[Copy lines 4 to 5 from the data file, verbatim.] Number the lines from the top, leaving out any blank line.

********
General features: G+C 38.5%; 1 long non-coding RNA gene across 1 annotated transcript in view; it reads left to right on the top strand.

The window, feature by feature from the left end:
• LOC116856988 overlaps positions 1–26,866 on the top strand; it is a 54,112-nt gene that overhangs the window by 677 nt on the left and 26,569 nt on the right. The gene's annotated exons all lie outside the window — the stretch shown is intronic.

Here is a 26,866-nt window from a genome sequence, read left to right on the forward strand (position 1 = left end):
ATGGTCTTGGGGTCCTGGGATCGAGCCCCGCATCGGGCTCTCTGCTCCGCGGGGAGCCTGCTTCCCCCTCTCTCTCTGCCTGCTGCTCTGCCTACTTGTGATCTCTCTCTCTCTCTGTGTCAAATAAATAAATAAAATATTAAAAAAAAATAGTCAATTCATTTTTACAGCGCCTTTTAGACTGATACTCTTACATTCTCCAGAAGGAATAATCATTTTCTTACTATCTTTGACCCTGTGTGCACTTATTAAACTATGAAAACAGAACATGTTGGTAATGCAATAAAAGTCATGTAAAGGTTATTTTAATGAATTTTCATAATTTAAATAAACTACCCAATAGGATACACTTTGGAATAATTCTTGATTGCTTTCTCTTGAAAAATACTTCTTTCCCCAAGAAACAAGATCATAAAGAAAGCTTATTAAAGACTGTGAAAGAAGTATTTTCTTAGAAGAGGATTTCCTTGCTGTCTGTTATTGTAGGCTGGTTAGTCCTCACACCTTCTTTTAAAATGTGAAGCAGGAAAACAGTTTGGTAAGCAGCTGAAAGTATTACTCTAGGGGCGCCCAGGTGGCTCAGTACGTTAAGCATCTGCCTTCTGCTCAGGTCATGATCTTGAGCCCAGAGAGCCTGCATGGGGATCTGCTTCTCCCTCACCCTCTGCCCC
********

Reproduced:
Here is a 26,866-nt window from a genome sequence, read left to right on the forward strand (position 1 = left end):
ATGGTCTTGGGGTCCTGGGATCGAGCCCCGCATCGGGCTCTCTGCTCCGCGGGGAGCCTGCTTCCCCCTCTCTCTCTGCCTGCTGCTCTGCCTACTTGTGATCTCTCTCTCTCTCTGTGTCAAATAAATAAATAAAATATTAAAAAAAAATAGTCAATTCATTTTTACAGCGCCTTTTAGACTGATACTCTTACATTCTCCAGAAGGAATAATCATTTTCTTACTATCTTTGACCCTGTGTGCACTTATTAAACTATGAAAACAGAACATGTTGGTAATGCAATAAAAGTCATGTAAAGGTTATTTTAATGAATTTTCATAATTTAAATAAACTACCCAATAGGATACACTTTGGAATAATTCTTGATTGCTTTCTCTTGAAAAATACTTCTTTCCCCAAGAAACAAGATCATAAAGAAAGCTTATTAAAGACTGTGAAAGAAGTATTTTCTTAGAAGAGGATTTCCTTGCTGTCTGTTATTGTAGGCTGGTTAGTCCTCACACCTTCTTTTAAAATGTGAAGCAGGAAAACAGTTTGGTAAGCAGCTGAAAGTATTACTCTAGGGGCGCCCAGGTGGCTCAGTACGTTAAGCATCTGCCTTCTGCTCAGGTCATGATCTTGAGCCCAGAGAGCCTGCATGGGGATCTGCTTCTCCCTCACCCTCTGCCCC